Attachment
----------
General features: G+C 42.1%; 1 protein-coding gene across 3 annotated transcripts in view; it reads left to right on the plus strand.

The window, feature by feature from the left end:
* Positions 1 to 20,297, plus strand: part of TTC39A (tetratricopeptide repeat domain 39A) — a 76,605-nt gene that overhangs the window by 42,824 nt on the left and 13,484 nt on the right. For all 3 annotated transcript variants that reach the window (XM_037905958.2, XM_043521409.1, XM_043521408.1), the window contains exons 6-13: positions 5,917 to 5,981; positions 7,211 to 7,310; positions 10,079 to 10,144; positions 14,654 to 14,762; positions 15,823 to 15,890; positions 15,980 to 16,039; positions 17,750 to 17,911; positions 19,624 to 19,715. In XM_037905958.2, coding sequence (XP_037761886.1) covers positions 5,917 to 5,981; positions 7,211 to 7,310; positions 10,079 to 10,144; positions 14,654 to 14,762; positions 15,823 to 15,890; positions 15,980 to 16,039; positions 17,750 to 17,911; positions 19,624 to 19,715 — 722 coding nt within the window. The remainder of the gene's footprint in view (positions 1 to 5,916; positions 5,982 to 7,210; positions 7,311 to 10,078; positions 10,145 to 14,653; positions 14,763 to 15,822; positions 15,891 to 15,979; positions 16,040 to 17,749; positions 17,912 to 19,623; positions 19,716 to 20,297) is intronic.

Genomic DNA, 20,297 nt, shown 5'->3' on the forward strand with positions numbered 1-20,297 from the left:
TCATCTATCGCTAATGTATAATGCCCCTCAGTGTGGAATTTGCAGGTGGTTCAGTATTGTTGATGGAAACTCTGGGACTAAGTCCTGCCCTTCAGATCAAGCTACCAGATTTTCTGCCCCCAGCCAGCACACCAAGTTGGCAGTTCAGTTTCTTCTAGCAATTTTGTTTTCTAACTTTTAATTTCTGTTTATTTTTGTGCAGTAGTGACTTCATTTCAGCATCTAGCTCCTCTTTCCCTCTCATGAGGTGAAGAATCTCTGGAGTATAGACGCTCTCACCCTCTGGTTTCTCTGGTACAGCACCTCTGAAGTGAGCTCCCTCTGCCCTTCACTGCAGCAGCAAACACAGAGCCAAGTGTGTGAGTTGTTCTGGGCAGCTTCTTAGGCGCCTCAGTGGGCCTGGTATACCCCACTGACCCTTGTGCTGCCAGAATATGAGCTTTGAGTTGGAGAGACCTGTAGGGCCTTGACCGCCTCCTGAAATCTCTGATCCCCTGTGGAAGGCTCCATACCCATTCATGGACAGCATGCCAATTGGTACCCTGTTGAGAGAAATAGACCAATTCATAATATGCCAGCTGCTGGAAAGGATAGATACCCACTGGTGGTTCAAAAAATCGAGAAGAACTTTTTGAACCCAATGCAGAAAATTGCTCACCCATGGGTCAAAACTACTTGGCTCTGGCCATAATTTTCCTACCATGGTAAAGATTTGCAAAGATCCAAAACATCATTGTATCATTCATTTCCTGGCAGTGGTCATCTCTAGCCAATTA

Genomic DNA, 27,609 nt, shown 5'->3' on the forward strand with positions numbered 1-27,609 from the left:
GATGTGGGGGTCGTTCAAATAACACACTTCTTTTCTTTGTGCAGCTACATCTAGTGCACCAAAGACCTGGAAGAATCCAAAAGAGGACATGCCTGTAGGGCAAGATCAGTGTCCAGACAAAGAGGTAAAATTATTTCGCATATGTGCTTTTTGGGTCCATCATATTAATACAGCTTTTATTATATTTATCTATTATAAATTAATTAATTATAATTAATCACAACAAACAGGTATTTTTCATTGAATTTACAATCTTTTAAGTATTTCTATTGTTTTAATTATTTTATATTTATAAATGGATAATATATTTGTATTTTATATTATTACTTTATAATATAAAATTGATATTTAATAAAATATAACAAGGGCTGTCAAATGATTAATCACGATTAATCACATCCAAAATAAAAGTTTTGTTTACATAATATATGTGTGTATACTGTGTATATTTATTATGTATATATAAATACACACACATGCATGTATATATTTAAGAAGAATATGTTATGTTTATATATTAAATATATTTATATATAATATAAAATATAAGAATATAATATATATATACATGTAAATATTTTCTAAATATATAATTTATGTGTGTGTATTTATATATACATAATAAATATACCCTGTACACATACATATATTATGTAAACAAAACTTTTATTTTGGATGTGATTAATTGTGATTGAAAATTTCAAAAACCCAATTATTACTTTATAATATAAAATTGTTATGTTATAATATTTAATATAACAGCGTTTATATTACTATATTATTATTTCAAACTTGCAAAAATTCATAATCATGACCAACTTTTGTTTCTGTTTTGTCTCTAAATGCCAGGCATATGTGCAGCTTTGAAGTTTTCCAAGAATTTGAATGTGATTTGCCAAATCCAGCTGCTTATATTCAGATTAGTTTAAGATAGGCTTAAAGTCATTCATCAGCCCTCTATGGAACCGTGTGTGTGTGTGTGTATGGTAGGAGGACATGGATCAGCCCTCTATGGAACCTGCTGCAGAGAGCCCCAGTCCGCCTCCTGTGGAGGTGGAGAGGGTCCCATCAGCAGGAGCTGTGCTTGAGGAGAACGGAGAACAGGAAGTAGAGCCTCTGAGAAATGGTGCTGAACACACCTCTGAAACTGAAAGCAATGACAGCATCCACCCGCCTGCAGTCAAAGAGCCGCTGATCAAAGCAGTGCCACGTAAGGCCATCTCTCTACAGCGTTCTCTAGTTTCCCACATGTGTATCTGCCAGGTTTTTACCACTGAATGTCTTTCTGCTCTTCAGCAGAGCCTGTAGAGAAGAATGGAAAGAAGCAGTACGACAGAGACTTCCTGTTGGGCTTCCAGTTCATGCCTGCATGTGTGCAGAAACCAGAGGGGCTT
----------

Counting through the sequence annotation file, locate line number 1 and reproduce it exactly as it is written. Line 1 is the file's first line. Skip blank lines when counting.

General features: G+C 42.1%; 1 protein-coding gene across 3 annotated transcripts in view; it reads left to right on the plus strand.